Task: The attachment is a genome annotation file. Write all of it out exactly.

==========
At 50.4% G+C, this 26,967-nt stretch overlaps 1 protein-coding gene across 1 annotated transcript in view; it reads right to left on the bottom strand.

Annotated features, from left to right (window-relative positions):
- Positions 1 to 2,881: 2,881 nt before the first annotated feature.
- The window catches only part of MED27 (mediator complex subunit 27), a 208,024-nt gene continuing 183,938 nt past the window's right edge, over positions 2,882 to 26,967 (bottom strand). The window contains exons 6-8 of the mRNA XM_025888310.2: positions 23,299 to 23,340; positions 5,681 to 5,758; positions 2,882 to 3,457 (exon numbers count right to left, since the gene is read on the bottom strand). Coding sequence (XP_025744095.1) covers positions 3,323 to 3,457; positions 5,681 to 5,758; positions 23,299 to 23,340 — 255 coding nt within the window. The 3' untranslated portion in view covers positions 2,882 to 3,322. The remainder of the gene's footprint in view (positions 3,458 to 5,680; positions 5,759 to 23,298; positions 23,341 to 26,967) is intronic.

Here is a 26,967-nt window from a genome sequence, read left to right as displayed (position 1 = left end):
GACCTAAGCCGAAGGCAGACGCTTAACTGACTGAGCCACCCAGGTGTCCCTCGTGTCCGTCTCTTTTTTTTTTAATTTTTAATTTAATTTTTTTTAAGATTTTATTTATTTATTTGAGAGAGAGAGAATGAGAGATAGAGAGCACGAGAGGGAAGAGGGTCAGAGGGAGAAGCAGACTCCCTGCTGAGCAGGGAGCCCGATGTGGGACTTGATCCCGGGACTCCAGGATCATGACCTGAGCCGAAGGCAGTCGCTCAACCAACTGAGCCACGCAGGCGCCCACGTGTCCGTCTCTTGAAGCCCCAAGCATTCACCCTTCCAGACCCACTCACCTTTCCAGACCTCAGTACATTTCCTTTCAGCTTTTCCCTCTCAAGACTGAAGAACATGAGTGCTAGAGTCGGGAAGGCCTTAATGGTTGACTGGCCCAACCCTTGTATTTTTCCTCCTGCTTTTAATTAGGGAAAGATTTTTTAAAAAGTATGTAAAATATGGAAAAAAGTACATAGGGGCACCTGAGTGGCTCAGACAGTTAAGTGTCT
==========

At 50.4% G+C, this 26,967-nt stretch overlaps 1 protein-coding gene across 1 annotated transcript in view; it reads right to left on the bottom strand.

Annotated features, from left to right (window-relative positions):
- Positions 1 to 2,881: 2,881 nt before the first annotated feature.
- The window catches only part of MED27 (mediator complex subunit 27), a 208,024-nt gene continuing 183,938 nt past the window's right edge, over positions 2,882 to 26,967 (bottom strand). The window contains exons 6-8 of the mRNA XM_025888310.2: positions 23,299 to 23,340; positions 5,681 to 5,758; positions 2,882 to 3,457 (exon numbers count right to left, since the gene is read on the bottom strand). Coding sequence (XP_025744095.1) covers positions 3,323 to 3,457; positions 5,681 to 5,758; positions 23,299 to 23,340 — 255 coding nt within the window. The 3' untranslated portion in view covers positions 2,882 to 3,322. The remainder of the gene's footprint in view (positions 3,458 to 5,680; positions 5,759 to 23,298; positions 23,341 to 26,967) is intronic.

Here is a 26,967-nt window from a genome sequence, read left to right as displayed (position 1 = left end):
GACCTAAGCCGAAGGCAGACGCTTAACTGACTGAGCCACCCAGGTGTCCCTCGTGTCCGTCTCTTTTTTTTTTAATTTTTAATTTAATTTTTTTTAAGATTTTATTTATTTATTTGAGAGAGAGAGAATGAGAGATAGAGAGCACGAGAGGGAAGAGGGTCAGAGGGAGAAGCAGACTCCCTGCTGAGCAGGGAGCCCGATGTGGGACTTGATCCCGGGACTCCAGGATCATGACCTGAGCCGAAGGCAGTCGCTCAACCAACTGAGCCACGCAGGCGCCCACGTGTCCGTCTCTTGAAGCCCCAAGCATTCACCCTTCCAGACCCACTCACCTTTCCAGACCTCAGTACATTTCCTTTCAGCTTTTCCCTCTCAAGACTGAAGAACATGAGTGCTAGAGTCGGGAAGGCCTTAATGGTTGACTGGCCCAACCCTTGTATTTTTCCTCCTGCTTTTAATTAGGGAAAGATTTTTTAAAAAGTATGTAAAATATGGAAAAAAGTACATAGGGGCACCTGAGTGGCTCAGACAGTTAAGTGTCT